The inspiration for Secretary’s plot was pulled from a short story of the same name by Mary Gaitskill, and it does not feature the same choices. Gaitskill is an award-winning short-story writer, and “Secretary” does not suffer from the omission of such character development. As we head deeper into the second decade of the 21st century — a chaotic time but one buttressed by genuine sincerity and human interaction — we simply demand more from our creators. Trauma is not a personality trait, and using it as a shortcut is plainly lazy writing that also diminishes what’s real. In this case, such decisions perpetuate the notion that any behavior deviating from the accepted norm must be rooted in some psychological baggage. That makes much as sense treating every person who rides a rollercoaster as a deviant with a death wish.
Secretary can probably be forgiven to an extent for treading along a beaten path if only because I think Shainberg and Wilson couldn’t get out of the pervasive shortcuts baked into our societal consciousness. For what it’s worth, their portrayal of Lee’s habit of self-injury is treated with kindness and accuracy. It’s not sensationalized, treated as a primary obstacle or even returned to outside of a sentimental shortcut to get Edward and Lee started on their joint path.
Shainberg also mentions a desire for Secretary to be in the same vein as 1985’s My Beautiful Laundrette, which depicted a relationship between two men as a relationship instead of an excuse for titillation. “Something which is perceived as odd or crazy or weird or underground or dark actually isn’t,” Shainberg says. “It was actually just part of ordinary life.” He recalls talking to people about the movie. They would tell him, “Yeah, yeah, yeah. And then, at the end of the movie, she rejects this life and needs to get over this problem.” Secretary takes the position that our sexual preferences are often not problems that we need to move beyond. And even if the plot structure is banal, simply attempting to show that two people can grow in a less-conventional relationship — and, as a result, could aid themselves in ameliorating other problems — is worthwhile.
There is no doubt that Secretary focuses on Lee attempting to find that definition of herself. Gyllenhaal’s interpretation of Lee was of someone trying to find herself “in all ways.” Ultimately, she says, “sexuality is an incredibly powerful path to take to do that.” Lee is a character that Gyllenhaal literally unfolds through the film. At the beginning, the actress visually makes Lee as small as she can, hiding her in physical space, hunching her shoulders and shrinking within her outfits. Spader’s interpretation of Edward as a shy, particular, shame-filled man working to lift himself out of that shame gives him a quiet, rubberband-at-full-tension energy. It all helps Lee and Edward become equals and foils for each other.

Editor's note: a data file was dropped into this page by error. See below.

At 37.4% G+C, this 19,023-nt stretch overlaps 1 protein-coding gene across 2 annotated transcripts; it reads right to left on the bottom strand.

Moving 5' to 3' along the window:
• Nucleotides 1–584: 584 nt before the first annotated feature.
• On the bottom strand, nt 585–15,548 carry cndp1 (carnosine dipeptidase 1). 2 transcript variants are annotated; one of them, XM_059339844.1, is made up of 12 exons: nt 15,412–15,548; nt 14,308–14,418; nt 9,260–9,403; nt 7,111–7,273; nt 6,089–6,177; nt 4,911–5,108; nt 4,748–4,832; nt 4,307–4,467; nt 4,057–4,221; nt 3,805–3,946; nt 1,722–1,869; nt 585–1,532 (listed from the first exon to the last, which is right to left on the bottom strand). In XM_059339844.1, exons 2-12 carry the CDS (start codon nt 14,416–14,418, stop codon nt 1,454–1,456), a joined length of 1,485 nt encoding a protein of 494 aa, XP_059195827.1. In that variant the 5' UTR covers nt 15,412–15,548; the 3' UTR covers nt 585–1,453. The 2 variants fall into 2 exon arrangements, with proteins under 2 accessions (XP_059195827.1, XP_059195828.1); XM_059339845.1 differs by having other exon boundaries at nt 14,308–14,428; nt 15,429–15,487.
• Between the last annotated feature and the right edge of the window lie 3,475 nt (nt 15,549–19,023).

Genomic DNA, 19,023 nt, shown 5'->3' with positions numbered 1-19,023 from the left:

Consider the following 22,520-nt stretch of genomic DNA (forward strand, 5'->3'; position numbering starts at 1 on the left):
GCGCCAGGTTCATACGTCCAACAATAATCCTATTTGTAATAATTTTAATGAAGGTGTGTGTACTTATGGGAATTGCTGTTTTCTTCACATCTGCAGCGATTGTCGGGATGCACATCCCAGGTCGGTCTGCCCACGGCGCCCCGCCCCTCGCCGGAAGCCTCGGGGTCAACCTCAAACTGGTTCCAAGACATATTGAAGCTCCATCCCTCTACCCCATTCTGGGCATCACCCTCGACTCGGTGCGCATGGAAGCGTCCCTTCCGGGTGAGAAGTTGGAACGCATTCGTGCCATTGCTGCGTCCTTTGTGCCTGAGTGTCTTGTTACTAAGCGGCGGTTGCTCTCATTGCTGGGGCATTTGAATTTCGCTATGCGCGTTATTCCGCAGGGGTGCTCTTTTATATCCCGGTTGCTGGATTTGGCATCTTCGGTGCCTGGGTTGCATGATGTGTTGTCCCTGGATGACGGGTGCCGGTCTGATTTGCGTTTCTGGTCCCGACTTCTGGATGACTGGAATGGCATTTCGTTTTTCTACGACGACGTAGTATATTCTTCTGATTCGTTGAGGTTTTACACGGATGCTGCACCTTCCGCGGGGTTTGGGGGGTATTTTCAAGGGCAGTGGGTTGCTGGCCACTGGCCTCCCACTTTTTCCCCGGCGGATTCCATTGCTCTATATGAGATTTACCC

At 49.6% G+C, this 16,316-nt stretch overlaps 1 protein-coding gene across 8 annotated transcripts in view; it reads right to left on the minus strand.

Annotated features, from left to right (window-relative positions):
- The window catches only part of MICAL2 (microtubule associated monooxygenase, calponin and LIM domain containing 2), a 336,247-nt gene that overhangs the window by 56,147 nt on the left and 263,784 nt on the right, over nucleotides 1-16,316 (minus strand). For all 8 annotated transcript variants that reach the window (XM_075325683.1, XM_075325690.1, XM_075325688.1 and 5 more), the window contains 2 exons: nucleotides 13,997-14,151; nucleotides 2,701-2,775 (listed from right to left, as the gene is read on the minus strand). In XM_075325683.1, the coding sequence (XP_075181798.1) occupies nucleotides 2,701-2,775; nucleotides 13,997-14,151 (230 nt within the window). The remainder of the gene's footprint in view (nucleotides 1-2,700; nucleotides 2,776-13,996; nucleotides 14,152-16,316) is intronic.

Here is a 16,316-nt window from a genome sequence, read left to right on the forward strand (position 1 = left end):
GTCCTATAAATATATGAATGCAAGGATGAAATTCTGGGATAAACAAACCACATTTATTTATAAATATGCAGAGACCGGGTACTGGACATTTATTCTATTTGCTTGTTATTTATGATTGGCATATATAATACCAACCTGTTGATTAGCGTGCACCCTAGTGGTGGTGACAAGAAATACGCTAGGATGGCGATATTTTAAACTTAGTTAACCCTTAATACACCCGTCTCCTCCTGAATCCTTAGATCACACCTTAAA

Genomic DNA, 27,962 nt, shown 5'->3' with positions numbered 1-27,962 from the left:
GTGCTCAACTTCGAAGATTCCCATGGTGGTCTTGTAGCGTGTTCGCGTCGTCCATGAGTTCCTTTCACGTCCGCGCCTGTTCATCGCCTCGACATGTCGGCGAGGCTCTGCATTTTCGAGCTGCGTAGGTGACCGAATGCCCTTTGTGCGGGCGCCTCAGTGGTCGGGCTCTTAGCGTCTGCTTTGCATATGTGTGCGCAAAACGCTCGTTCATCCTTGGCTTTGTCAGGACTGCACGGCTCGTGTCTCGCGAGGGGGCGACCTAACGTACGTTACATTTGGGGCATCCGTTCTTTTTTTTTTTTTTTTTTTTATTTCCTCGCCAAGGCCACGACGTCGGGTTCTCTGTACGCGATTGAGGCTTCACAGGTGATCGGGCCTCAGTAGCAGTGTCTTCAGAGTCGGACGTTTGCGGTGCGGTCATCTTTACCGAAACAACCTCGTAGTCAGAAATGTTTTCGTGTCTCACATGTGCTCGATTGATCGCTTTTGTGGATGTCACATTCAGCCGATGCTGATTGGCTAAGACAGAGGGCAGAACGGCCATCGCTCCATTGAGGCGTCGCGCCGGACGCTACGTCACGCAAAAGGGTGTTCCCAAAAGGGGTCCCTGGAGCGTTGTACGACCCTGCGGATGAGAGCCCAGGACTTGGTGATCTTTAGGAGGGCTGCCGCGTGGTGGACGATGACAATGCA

Spader and Gyllenhaal’s choices show their strong analytical skills, and their chemistry is undeniable. In interviews, Gyllenhaal talks about being able to hook into some actors, Spader being an easy peer. She often describes her take on Lee as coming to Spader with openness and energy, always trying to match his power.
That concept of matching power is interesting. How do we define shyness and confidence, especially in relation to power? How do you differentiate between shyness, anxiety, aloofness or simply playing the role? At first blush, Edward the lawyer is the epitome of conviction and Lee is literally a sniveling underling. One particular scene showcases what lies beneath the surface and that these characters resist easy definitions, and power manifests itself in several ways.
One day, Edward calls Lee into his office, having seen her the previous night with her boyfriend, Peter (who, in many regards, echoes the negative trait Edward has of assuming and not communicating). Grey has seen Lee in a more natural environment, where she is more naturally herself. He mimics the telephone ringing and they practice her answering with confidence (an exercise in which she succeeds).
That’s the thing about Lee. There is a robust confidence there weighed down by outside circumstances and not allowed to blossom. She is out on the dance floor being goofy at her sister’s wedding. She takes great pride in getting high marks in her typing class. She gets excited about asking for a job and practices interviewing in the mirror. When going through the want ads, she circles one asking for people who want to be a leader. She is so content at being hired and knows she can do this job well. Is Lee actually shy or without confidence? Sure, she’d be described as that by others. But I’d argue she is learning how to exercise power. It does exist! It’s a question of skill in demonstration rather than mere personality. While on the nose, it also becomes obvious why Edward is shown caring tenderly for orchids.
Edward claims to be shy, and I think that’s accurate. When his ex appears, he hides in a closet and tells Lee to say he’s not there. He has an inability to accept who he is as a person and often uses exercise to distract himself, physically running from who he is. But he is able to demonstrate a socially acceptable version of confidence even if, in many ways, he’s powerless. Despite Edward’s flaws, and some of them are doozies, he is, at his base, a tender person incapable of even setting mousetraps that kill.